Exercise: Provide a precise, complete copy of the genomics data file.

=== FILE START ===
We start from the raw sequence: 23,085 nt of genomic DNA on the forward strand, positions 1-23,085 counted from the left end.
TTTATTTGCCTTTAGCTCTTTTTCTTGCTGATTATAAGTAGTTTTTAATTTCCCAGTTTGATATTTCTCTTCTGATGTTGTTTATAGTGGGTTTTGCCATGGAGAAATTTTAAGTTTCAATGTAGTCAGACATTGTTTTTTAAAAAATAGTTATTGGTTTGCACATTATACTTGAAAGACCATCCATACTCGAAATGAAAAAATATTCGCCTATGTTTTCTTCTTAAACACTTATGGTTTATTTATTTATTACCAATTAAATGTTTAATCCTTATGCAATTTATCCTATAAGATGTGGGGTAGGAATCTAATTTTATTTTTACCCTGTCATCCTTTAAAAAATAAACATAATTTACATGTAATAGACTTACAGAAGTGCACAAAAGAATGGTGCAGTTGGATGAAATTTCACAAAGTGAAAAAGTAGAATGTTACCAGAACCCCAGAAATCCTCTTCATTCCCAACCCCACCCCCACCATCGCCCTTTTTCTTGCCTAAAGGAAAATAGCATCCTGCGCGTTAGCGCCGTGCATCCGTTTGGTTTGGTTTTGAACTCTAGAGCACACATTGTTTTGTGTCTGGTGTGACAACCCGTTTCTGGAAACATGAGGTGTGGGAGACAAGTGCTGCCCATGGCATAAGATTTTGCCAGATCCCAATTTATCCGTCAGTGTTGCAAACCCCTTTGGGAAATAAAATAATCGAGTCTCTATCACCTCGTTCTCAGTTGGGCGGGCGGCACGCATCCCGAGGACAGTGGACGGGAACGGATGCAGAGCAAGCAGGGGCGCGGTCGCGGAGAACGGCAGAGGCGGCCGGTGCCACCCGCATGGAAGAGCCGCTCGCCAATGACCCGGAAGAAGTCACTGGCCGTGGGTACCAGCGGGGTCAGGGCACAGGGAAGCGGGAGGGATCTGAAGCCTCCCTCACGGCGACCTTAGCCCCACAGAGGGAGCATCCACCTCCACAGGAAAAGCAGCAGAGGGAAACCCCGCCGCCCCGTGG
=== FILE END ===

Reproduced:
We start from the raw sequence: 23,085 nt of genomic DNA on the forward strand, positions 1-23,085 counted from the left end.
TTTATTTGCCTTTAGCTCTTTTTCTTGCTGATTATAAGTAGTTTTTAATTTCCCAGTTTGATATTTCTCTTCTGATGTTGTTTATAGTGGGTTTTGCCATGGAGAAATTTTAAGTTTCAATGTAGTCAGACATTGTTTTTTAAAAAATAGTTATTGGTTTGCACATTATACTTGAAAGACCATCCATACTCGAAATGAAAAAATATTCGCCTATGTTTTCTTCTTAAACACTTATGGTTTATTTATTTATTACCAATTAAATGTTTAATCCTTATGCAATTTATCCTATAAGATGTGGGGTAGGAATCTAATTTTATTTTTACCCTGTCATCCTTTAAAAAATAAACATAATTTACATGTAATAGACTTACAGAAGTGCACAAAAGAATGGTGCAGTTGGATGAAATTTCACAAAGTGAAAAAGTAGAATGTTACCAGAACCCCAGAAATCCTCTTCATTCCCAACCCCACCCCCACCATCGCCCTTTTTCTTGCCTAAAGGAAAATAGCATCCTGCGCGTTAGCGCCGTGCATCCGTTTGGTTTGGTTTTGAACTCTAGAGCACACATTGTTTTGTGTCTGGTGTGACAACCCGTTTCTGGAAACATGAGGTGTGGGAGACAAGTGCTGCCCATGGCATAAGATTTTGCCAGATCCCAATTTATCCGTCAGTGTTGCAAACCCCTTTGGGAAATAAAATAATCGAGTCTCTATCACCTCGTTCTCAGTTGGGCGGGCGGCACGCATCCCGAGGACAGTGGACGGGAACGGATGCAGAGCAAGCAGGGGCGCGGTCGCGGAGAACGGCAGAGGCGGCCGGTGCCACCCGCATGGAAGAGCCGCTCGCCAATGACCCGGAAGAAGTCACTGGCCGTGGGTACCAGCGGGGTCAGGGCACAGGGAAGCGGGAGGGATCTGAAGCCTCCCTCACGGCGACCTTAGCCCCACAGAGGGAGCATCCACCTCCACAGGAAAAGCAGCAGAGGGAAACCCCGCCGCCCCGTGG